Arrival in Reykjavik is a bit of an eye-opener. A major international airport hub, the airport facility is in a constant state of expansion. The old days of a shed, a passport control, and a place for weary travelers to rest their legs before continuing on is long gone. You could practically live in this airport. It’s a short distance to the center of town and if you rent a car, which is recommendable but ridiculously expensive, you’ll find driving around safe and easy. Let’s face it, once you’ve gotten past the per day price tag, anything is going to seem within reach.
There is of course the very touristy but essential Blue Lagoon – it’s 15 minutes from the airport and it seems like half the traffic going there is simply on an airport stopover en route to somewhere else. It wasn’t as tacky as I imagined. It’s highly organized and I slightly hate to say it…but I sort of liked it. Not to mention an inside visit to a dormant volcano – essential that the volcano is dormant! Erupting ones can be problematic (pro-tip). With a geyser (that’s where we get the name from), the most powerful waterfall in all the world, and throw in the only visible above-sea meeting of the tectonic plates between the continents of North America and Europe and you have a fairly spectacular sightseeing tour. All of this while peering out into the distance at ice-capped volcanoes situated in fields of volcanic black rock. And that’s the day trip from Reyjkavik!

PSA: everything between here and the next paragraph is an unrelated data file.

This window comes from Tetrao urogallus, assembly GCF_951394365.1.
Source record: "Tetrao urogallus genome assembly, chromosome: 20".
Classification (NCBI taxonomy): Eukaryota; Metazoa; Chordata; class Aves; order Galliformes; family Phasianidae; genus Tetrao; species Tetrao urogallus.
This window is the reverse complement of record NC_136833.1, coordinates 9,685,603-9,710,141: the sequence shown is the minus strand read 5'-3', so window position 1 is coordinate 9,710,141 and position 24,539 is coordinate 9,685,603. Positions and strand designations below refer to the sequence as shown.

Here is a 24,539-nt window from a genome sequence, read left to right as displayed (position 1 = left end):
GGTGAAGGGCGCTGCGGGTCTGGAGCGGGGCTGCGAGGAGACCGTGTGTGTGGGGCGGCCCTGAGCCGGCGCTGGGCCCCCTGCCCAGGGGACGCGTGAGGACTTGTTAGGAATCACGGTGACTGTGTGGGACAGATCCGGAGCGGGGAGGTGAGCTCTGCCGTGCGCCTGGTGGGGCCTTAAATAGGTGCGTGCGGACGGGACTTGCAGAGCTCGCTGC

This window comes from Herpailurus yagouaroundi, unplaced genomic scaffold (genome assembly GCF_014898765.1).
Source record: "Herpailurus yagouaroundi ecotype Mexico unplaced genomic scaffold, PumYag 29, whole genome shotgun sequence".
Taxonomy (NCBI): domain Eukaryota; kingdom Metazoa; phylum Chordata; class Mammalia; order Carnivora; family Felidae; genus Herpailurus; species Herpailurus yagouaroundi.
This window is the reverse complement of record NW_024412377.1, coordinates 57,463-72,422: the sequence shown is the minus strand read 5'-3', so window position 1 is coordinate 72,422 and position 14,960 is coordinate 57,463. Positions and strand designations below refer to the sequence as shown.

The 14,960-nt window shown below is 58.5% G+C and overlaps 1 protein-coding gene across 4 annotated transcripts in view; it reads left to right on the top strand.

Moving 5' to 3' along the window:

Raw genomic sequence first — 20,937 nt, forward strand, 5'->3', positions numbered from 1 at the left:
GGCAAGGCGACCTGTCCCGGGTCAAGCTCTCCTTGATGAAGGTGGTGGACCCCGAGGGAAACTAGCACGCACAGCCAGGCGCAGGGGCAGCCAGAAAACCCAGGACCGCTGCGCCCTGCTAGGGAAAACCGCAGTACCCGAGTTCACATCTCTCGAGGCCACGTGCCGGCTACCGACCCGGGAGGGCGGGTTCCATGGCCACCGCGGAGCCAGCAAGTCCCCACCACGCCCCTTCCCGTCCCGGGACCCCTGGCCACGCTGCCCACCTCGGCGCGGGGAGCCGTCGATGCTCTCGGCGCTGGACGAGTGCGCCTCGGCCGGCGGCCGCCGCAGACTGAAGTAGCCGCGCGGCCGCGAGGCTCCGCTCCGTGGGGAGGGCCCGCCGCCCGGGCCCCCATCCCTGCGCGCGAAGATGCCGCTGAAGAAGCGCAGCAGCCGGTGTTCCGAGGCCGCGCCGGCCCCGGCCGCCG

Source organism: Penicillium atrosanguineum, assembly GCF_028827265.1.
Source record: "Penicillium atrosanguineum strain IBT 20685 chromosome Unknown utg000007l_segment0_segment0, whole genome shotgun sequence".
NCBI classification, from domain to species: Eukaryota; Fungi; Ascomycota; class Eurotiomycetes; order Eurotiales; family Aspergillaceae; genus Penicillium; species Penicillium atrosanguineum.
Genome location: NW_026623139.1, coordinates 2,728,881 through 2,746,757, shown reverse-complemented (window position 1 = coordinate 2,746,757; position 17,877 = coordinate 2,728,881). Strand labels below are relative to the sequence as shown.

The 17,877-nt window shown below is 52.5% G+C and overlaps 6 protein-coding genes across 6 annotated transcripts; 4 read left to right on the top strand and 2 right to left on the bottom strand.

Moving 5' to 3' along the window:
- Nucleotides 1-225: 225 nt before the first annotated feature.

Reykjavik is a fun town, a party town: lots of hub and spoke activities, lots of colorful houses all encased in corrugated iron to withstand potential fallout from erupting volcanos – seriously. The great thing about the sun never setting is that you can start your day at 9am and never have to worry about getting back before dark. It never gets dark here in the summer! If winter is your thing it barely gets light, but there’s always the Aurora Borealis to keep you occupied in between visits to the bars. I stayed at the Hotel Borg http://en.hotelborg.is/ – the room was basic and the hotel looked pretty run down. The breakfasts were average and I got the feeling this hotel was resting on a once glorious past that had sadly expired. Location is just about the best you can find, but beyond that it was a highly forgettable experience. If I return to Iceland I would certainly experiment with another hotel – perhaps venturing out to the Ice hotel (http://www.icehotel.com/) to take a look. Though I personally wouldn’t stay there – igloos are not my thing!